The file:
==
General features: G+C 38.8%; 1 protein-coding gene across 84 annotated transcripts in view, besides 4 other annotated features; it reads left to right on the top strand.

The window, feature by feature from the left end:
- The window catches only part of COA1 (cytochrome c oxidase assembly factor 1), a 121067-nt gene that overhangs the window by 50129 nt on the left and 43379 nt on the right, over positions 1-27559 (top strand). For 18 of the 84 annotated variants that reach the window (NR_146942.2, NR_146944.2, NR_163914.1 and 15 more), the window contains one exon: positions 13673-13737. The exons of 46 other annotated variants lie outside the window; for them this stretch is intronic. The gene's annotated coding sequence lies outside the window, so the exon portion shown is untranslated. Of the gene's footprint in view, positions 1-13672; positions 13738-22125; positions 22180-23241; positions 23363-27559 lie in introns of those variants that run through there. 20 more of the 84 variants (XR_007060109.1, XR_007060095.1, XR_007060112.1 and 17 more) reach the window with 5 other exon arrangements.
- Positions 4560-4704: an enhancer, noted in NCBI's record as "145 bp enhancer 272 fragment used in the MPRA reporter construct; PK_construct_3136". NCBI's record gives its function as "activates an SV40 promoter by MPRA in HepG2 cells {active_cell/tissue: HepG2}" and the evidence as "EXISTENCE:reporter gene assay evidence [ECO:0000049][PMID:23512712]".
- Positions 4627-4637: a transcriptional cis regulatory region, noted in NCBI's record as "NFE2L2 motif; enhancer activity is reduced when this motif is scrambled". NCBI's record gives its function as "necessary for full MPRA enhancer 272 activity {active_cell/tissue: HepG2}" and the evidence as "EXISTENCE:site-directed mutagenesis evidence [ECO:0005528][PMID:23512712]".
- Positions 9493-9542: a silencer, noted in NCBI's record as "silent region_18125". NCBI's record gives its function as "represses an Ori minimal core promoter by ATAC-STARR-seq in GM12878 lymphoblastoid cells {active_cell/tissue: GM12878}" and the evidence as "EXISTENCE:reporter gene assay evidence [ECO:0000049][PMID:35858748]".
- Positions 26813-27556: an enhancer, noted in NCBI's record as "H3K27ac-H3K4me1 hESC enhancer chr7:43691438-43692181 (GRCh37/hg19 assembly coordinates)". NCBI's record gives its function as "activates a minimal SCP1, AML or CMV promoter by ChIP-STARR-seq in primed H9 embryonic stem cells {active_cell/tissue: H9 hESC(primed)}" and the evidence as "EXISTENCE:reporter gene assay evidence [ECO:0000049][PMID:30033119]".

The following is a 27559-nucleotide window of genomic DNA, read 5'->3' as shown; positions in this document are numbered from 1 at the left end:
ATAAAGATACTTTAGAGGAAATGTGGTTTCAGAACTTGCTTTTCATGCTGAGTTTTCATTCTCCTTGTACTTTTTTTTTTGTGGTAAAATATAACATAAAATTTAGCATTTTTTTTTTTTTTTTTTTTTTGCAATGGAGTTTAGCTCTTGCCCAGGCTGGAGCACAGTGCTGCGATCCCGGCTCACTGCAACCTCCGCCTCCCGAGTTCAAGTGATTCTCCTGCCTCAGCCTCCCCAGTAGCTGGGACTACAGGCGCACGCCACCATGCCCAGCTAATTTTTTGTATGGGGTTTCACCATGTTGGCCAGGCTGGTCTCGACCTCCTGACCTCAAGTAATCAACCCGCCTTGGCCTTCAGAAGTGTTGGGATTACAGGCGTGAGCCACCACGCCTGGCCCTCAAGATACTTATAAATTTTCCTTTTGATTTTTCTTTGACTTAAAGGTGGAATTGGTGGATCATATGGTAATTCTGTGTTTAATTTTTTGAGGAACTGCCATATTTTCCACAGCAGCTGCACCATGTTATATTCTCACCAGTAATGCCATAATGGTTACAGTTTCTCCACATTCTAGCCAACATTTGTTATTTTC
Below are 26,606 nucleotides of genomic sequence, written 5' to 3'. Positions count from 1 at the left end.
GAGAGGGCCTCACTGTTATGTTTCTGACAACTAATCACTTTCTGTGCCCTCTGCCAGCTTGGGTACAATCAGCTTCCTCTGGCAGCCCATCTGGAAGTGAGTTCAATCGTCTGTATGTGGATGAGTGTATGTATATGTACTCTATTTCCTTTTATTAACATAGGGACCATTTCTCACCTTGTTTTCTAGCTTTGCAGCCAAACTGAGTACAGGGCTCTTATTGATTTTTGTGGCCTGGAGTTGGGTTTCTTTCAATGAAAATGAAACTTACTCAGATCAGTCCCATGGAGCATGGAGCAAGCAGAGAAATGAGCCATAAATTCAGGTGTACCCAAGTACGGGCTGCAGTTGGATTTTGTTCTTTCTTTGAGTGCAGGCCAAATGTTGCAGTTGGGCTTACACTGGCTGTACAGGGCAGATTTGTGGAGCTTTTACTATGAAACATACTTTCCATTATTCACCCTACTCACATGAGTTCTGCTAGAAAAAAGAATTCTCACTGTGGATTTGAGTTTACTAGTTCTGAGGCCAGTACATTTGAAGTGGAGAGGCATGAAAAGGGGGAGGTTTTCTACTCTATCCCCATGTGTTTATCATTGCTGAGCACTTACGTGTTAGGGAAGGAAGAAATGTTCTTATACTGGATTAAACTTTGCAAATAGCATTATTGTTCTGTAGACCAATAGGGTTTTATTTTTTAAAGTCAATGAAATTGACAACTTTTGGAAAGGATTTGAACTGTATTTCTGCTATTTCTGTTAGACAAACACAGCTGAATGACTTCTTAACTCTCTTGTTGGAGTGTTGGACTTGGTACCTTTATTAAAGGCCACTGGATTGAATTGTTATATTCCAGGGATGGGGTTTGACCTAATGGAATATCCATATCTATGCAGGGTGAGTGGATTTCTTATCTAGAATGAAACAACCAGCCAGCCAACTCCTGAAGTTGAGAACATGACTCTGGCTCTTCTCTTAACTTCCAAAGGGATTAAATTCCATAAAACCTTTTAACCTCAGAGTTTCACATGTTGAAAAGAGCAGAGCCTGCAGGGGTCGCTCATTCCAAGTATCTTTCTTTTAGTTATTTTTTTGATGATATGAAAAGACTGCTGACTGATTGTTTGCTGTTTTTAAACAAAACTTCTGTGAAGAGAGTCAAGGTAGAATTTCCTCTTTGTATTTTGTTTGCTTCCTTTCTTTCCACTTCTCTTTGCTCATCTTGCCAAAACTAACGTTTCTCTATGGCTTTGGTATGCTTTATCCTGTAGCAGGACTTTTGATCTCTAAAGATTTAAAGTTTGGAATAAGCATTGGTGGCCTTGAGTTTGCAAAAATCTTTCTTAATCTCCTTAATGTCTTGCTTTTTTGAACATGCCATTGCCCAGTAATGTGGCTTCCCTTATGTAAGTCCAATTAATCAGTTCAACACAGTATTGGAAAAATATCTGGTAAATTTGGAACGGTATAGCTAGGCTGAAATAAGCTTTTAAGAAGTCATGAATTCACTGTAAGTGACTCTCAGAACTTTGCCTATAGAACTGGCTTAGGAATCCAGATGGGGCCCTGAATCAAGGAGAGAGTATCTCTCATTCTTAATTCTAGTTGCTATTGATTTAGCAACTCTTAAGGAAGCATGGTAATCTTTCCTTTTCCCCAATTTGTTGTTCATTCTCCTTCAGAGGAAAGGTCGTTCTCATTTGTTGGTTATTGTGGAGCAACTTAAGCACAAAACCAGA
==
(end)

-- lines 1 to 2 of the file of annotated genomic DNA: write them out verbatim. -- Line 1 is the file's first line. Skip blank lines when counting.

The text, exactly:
General features: G+C 38.8%; 1 protein-coding gene across 84 annotated transcripts in view, besides 4 other annotated features; it reads left to right on the top strand.

The window, feature by feature from the left end: